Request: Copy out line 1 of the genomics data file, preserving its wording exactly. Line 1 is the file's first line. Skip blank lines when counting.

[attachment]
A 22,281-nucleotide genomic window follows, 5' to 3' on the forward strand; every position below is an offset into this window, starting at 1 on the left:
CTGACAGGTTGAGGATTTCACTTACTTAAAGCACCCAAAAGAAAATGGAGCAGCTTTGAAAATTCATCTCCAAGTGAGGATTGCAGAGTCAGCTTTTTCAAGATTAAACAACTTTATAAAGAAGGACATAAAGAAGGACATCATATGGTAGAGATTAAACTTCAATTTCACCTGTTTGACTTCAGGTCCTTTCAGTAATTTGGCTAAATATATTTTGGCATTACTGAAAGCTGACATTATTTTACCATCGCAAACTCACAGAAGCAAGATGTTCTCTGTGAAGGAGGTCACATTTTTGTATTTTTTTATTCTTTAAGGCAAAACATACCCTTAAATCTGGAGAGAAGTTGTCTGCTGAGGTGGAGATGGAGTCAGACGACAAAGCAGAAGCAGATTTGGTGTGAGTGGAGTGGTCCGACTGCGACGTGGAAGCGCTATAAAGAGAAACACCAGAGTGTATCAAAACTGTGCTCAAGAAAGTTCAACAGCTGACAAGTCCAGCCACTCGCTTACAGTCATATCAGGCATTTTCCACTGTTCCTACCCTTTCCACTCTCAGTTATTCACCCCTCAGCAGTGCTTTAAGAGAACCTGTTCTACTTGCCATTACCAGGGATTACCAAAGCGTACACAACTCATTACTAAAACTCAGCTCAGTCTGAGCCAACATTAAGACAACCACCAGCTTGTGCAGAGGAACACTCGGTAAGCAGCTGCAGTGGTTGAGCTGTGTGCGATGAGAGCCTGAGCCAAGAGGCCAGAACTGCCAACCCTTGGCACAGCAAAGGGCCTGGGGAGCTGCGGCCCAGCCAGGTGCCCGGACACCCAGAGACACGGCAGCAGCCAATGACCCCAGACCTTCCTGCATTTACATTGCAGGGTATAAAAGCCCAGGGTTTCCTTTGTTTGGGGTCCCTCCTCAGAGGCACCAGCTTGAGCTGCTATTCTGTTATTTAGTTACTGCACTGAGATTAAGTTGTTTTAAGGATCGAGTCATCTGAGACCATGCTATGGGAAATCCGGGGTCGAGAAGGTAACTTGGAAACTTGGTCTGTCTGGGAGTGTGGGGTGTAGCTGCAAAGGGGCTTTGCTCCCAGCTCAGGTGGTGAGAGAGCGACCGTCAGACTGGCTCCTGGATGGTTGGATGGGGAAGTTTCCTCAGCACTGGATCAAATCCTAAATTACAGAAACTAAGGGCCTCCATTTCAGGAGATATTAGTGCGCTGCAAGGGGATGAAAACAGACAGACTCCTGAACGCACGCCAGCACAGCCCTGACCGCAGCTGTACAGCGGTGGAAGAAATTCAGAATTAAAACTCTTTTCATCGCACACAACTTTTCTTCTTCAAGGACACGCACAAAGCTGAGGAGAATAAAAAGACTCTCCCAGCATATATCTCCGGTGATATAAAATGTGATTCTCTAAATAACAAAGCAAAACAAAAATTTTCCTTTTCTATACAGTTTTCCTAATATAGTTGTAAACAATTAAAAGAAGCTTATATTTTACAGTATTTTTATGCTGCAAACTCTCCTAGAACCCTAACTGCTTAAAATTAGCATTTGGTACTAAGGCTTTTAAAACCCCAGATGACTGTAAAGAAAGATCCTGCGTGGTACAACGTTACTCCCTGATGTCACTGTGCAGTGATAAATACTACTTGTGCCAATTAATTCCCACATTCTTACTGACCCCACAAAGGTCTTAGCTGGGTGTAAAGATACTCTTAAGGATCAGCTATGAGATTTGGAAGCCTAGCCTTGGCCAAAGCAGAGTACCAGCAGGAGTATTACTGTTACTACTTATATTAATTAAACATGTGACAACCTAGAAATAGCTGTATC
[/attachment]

A 22,281-nucleotide genomic window follows, 5' to 3' on the forward strand; every position below is an offset into this window, starting at 1 on the left: